New Holland Lop, lundged at and bit my daughter.

Discussion in 'Rabbits' started by sbox, May 14, 2005.

  1. sbox

    sbox Member

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    Utah
    Got a 1 1/2 year old holland lop to day for my daughter. She was fine when we got home, but had been in her new cage for an hour or so when my daughter tried to reach for her to take her out of the cage. She lunged at my daughter grunted and bit her thumb. Luckily it didn't break the skin. but scared the heck out of her..Then I reached in the cage an hour later and she grunted and lunged at me.

    OK, I know she's not part pitbull but why is she doing this? Is it just the new surroundings and unfamilliar people? Or does she just have a mean streak? If so as soon as she has the babies and they are old enough to pull away from mom, she's out of here..
     
  2. Caelma

    Caelma Well-Known Member

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  3. Caelma

    Caelma Well-Known Member

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    They do this when they're pregnent.
    She's in a new enviroment
    with new people.
    Give her time to adjust.
    Be patient. If you were pregnent and someone
    took you to an unfamilar place you'd be ticked off to.
     
  4. castiglione

    castiglione Member

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    You might want to leave the lop alone for a day or two to get acclimated to her new environment (coming to a new home is usually stressful for many pets).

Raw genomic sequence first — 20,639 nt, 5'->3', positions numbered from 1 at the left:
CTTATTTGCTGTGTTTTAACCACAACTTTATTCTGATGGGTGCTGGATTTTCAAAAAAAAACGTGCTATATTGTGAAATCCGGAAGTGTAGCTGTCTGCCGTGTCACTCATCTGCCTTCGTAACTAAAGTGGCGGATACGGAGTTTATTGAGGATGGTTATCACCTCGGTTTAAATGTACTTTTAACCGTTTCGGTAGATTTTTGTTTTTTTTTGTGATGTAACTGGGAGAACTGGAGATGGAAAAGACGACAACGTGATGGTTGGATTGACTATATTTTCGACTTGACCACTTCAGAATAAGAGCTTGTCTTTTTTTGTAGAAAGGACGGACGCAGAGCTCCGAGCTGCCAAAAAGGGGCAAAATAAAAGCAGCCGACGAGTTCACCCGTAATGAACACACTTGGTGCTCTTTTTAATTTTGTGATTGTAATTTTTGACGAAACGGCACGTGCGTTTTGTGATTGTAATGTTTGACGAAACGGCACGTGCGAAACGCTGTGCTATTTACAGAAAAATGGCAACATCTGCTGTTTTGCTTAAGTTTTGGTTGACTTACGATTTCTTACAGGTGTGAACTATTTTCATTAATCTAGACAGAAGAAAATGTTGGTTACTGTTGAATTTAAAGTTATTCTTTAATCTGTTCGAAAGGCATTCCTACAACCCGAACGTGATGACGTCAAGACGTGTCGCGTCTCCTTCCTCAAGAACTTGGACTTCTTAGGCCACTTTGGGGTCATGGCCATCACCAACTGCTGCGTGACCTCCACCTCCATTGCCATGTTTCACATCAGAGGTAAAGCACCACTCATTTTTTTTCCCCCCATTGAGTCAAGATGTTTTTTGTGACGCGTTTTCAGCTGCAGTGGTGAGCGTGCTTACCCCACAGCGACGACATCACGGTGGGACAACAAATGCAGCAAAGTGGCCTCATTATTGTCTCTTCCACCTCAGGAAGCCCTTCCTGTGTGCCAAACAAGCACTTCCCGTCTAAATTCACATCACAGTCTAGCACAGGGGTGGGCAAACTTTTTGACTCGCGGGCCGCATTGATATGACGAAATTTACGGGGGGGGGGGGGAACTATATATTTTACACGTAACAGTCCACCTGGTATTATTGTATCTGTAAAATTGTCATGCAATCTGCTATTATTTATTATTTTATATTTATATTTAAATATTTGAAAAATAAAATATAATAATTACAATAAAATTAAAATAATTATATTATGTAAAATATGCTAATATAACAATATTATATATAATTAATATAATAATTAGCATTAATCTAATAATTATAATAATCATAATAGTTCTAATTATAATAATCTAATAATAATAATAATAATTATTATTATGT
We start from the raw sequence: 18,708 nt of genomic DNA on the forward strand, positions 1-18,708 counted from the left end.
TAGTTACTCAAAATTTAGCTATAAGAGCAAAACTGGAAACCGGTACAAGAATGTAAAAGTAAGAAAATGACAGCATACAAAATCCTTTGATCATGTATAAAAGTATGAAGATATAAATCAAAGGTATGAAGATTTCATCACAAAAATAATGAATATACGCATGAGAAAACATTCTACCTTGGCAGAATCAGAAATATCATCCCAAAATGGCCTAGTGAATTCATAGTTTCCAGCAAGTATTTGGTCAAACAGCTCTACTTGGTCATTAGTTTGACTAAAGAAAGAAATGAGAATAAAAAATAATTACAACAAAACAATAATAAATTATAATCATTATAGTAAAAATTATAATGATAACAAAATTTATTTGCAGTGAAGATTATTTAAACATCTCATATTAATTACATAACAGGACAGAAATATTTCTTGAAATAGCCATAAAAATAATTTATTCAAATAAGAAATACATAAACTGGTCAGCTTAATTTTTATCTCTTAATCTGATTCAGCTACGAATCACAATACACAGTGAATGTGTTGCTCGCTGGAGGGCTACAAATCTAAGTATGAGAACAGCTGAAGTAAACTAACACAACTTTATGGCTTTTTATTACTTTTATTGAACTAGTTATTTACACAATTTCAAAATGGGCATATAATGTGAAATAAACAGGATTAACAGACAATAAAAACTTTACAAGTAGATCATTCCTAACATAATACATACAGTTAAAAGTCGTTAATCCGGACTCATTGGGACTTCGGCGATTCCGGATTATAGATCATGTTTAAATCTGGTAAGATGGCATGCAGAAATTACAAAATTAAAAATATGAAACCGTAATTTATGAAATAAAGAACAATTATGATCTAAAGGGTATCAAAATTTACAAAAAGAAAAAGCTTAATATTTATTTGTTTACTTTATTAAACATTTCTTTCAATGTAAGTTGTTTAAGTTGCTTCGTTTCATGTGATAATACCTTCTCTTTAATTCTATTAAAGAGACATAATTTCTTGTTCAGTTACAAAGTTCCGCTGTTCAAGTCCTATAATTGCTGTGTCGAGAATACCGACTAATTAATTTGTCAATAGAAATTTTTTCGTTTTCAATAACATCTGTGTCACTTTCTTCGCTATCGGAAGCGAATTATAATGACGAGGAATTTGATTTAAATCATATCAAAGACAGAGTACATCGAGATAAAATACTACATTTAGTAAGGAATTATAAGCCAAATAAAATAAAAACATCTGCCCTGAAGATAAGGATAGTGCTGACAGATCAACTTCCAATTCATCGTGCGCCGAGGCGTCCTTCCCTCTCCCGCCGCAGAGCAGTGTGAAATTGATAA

A lot of rabbits don't like to be picked up - in the wild, when they're picked up, it usually means there probably going to end up being someone's dinner so they tend to react very negatively to this. It can also take a couple of months for a rabbit to bond to its owner. Another thing you can do is to interact with it on its own level, i.e. scootch down so you're face to face with the rabbit - because a lot of birds prey on rabbits, anything above them tends to freak rabbits out.

    Rabbits also tend to get very grouchy when they are preggers but it may not necessarily be the reason for this rabbit's aggression. BTW - you might want to get her spayed. Does tend to come down with uterine cancer at 1-3 years of age, which is usually fatal. If they don't get cancer, rabbits should live to be about 12 years assuming the dog doesn't eat them or they don't get stepped on, etc. Spaying may also calm down a lot of the aggression, which is sometimes hormonal.

    You can find a bunch information on rabbit body language and what it means by Google'ing for pet rabbit information.

    This is all, of course, assuming that the lop is a pet rabbit. If it isn't, you might want to cull it and throw it in the stew pot.